Edison Group Global perspectives: Economic life after lockdown

Edison Group Global perspectives: Economic life after lockdown

28.04.2020: Edison Group - Economic life after lockdown What will the re-start look like in the short, medium and long-term? The acute phase of the coronavirus crisis may be close to over. National governments may be keen to downplay it to maintain public com

Edison Group - Economic life after lockdown


What will the re-start look like in the short, medium and long-term?

The acute phase of the coronavirus crisis may be close to over. National governments may be keen to downplay it to maintain public compliance but during May almost all of the statutory lockdowns currently in place globally are expected to be relaxed. Diabolical flash PMI data for April may therefore represent the trough in economic sentiment for the very short-term. Yet at least until the end of the 2020, national economies will have to contend with the prospect of social distancing measures and the risk of a second wave of infections, a dampener for spending and investment.

For the longer-term, we expect an acceleration of the trend to conduct business digitally as it is now proven to be effective while cheaper, enables social distancing and has a smaller environmental footprint. We remain neutral on global equity markets as valuations have recovered from the distressed levels seen during March.

Exhibit 1: Lockdown periods nearly complete across developed markets
Source: National governments, Edison calculations

In only a few weeks, the strict lockdowns which have been imposed on a significant proportion of the global population will be eased at least in part, allowing schools and businesses to reopen. Strict non-pharmaceutical interventions have been effective in bringing R0  below 1 and infection rates are for most nations on declining trends. Yet the economic cost has been enormous. Over 25m jobs have been lost in the US alone and unemployment is forecast to double in the UK to 10% by the end of the year.

Economic considerations will drive the lockdown release schedule

It is not feasible from a social, political or economic perspective to allow strict lockdowns to continue for significantly longer periods in our view. Strict lockdowns impose such severe economic damage to both private sector and government balance sheets that structural damage to future GDP becomes an inevitability, even before considering the interruption to education and training programmes.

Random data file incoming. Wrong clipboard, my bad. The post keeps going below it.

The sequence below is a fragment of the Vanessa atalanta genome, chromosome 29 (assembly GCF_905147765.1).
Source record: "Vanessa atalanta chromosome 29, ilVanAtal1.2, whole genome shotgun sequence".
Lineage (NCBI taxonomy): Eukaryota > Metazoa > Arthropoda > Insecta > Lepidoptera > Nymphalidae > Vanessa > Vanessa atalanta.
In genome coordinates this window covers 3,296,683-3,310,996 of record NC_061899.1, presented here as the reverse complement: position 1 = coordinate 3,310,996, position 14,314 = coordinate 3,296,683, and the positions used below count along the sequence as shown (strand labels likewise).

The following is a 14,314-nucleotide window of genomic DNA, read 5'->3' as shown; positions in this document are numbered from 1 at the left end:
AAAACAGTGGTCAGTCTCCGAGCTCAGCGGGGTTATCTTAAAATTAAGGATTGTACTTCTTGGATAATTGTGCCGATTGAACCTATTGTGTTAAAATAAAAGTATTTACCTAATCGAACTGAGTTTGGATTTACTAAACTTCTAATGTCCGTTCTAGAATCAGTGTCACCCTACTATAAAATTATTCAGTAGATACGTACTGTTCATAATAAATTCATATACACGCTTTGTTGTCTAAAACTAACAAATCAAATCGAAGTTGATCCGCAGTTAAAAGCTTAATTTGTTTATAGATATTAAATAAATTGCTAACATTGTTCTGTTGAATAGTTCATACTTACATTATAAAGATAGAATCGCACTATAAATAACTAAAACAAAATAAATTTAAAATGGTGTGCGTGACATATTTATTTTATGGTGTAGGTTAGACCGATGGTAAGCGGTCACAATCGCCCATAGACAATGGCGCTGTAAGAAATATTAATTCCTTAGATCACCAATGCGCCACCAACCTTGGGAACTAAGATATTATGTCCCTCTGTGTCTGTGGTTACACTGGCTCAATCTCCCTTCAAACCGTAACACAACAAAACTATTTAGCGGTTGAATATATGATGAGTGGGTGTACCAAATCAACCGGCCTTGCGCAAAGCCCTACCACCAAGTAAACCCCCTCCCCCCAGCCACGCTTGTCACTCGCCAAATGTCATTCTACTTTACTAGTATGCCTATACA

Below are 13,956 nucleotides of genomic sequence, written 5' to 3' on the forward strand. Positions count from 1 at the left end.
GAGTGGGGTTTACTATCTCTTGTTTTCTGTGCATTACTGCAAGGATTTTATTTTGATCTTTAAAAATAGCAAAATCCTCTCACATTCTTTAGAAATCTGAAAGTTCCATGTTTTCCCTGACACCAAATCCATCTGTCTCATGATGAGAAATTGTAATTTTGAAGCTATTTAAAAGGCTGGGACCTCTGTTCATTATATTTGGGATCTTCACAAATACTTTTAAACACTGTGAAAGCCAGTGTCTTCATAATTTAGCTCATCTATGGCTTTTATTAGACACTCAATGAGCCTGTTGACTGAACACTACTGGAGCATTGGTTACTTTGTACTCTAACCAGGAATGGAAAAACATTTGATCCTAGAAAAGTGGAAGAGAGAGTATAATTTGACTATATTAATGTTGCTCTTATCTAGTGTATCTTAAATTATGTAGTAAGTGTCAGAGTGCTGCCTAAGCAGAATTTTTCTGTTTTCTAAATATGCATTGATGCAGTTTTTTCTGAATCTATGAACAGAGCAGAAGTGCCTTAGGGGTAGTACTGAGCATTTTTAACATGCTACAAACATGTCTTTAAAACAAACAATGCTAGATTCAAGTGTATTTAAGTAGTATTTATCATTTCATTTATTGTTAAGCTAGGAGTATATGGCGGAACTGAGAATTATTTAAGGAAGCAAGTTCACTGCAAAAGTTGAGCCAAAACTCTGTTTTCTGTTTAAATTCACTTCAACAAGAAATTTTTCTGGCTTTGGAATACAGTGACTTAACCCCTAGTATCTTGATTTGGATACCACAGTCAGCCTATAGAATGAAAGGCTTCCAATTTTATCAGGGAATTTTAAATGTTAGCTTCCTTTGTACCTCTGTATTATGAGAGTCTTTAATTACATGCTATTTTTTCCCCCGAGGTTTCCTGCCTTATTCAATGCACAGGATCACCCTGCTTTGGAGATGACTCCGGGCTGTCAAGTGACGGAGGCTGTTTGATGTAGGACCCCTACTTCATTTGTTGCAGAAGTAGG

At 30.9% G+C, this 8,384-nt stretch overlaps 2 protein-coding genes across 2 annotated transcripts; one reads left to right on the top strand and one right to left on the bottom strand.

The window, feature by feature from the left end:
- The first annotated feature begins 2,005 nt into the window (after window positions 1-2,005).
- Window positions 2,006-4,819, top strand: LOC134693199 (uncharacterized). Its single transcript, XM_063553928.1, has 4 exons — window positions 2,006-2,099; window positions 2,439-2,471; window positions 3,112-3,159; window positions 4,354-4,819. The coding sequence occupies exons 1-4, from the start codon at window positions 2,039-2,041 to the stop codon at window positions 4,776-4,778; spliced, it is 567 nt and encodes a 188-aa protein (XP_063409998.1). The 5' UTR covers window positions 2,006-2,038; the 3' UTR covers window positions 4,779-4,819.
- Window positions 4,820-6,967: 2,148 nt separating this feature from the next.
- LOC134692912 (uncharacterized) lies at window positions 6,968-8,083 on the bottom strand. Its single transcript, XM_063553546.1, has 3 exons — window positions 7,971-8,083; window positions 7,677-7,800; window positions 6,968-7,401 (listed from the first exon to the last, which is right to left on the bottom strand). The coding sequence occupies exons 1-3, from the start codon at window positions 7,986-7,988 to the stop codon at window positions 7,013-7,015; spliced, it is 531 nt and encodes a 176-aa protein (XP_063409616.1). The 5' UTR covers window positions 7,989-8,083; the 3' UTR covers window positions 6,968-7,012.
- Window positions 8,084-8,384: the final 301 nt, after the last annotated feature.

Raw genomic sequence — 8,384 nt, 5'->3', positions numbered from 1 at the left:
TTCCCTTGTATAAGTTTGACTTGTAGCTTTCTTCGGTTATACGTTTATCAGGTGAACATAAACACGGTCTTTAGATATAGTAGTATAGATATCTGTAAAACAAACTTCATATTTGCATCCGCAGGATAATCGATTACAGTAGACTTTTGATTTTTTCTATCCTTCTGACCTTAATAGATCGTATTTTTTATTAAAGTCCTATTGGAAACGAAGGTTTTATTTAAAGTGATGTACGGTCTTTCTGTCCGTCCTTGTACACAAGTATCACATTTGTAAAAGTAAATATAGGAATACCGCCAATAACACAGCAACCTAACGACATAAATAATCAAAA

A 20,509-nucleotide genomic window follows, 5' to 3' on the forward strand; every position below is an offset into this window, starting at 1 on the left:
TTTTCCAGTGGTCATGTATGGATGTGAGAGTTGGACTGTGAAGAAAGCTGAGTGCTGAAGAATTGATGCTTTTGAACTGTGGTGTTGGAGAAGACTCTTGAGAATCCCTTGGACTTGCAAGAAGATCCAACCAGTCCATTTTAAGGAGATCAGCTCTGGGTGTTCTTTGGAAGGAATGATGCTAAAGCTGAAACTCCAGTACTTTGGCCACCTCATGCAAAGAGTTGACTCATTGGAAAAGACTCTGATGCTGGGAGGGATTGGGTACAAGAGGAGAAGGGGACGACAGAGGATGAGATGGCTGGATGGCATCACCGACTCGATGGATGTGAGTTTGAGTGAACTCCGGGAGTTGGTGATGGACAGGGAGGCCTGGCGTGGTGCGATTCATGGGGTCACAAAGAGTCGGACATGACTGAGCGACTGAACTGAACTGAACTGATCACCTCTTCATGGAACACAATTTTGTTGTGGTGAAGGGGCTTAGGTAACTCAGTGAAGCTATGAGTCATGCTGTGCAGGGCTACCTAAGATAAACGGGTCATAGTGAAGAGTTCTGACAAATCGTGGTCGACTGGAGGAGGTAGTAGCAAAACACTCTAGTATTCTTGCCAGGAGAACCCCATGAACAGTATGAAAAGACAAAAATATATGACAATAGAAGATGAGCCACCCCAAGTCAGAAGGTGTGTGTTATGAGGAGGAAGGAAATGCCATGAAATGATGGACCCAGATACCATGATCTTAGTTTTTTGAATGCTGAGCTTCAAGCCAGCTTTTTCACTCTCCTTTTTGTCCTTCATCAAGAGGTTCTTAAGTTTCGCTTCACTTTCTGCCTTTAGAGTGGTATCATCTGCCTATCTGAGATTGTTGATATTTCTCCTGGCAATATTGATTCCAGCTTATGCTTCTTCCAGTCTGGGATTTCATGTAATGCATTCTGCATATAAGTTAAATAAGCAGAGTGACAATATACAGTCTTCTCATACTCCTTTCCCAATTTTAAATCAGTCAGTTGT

The recent PMI data for Europe and the US should be instructive for policymakers as record-low sentiment across the region highlights the damage being done to the global economy during April. Furthermore, projections from the UK’s Office of Budget Responsibility indicate that UK GDP may decline by 35% during Q220. We would not disagree with this assessment but would also highlight the same projections suggest that GDP will return to its previous trajectory by Q121. We find this somewhat optimistic in a world without a COVID-19 vaccine and, as a result, with social distancing still in place.

Nevertheless, in coming weeks investors are likely to welcome the flow of company news releases announcing the restart of operations as supply chains come back to life. Due to the time-lags involved there will also be insufficient infection rate data in the very short-term to signal whether less restrictive social distancing measures will result in the feared second surge in hospital admissions.

We suspect that in the relatively controlled environment of workplace settings such as construction sites, offices and factories, strict monitoring of facilities with improved hygiene and health tracking may be effective in reducing workplace transmissions while keeping productivity largely intact. In profitability terms these sectors will therefore be the first to recover, provided there is sufficient demand.

Post-lockdown social distancing an enduring threat to travel and leisure sector

In contrast, social and leisure activities and transportation hubs are where the greatest risks to an extended period of sub-par profitability lie in our view. These sectors are likely to suffer the longest coronavirus restrictions. Large gatherings of people are unlikely to be permitted until there is confidence that sufficiently effective tracking technology is available which can mitigate a potentially major super-spreader event, but without shuttering the economy. The inherent biological risks in large social gatherings will unfortunately have significant implications for live sporting events, the gambling sector and other leisure activities.

The resumption of international travel carries further political question marks, given the lack of a globally coordinated response to COVID-19. Politically, it will be difficult to sanction the resumption of flights to foreign destinations unless there is confidence that the corresponding nation has the epidemic properly controlled and sufficient monitoring is in place to ensure the health and tracking of passengers returning from trips overseas. In turn from a demand perspective, passengers are unlikely to wish to travel until there is confidence self-isolation will not be necessary upon their return home, as currently mooted in the UK in recent days.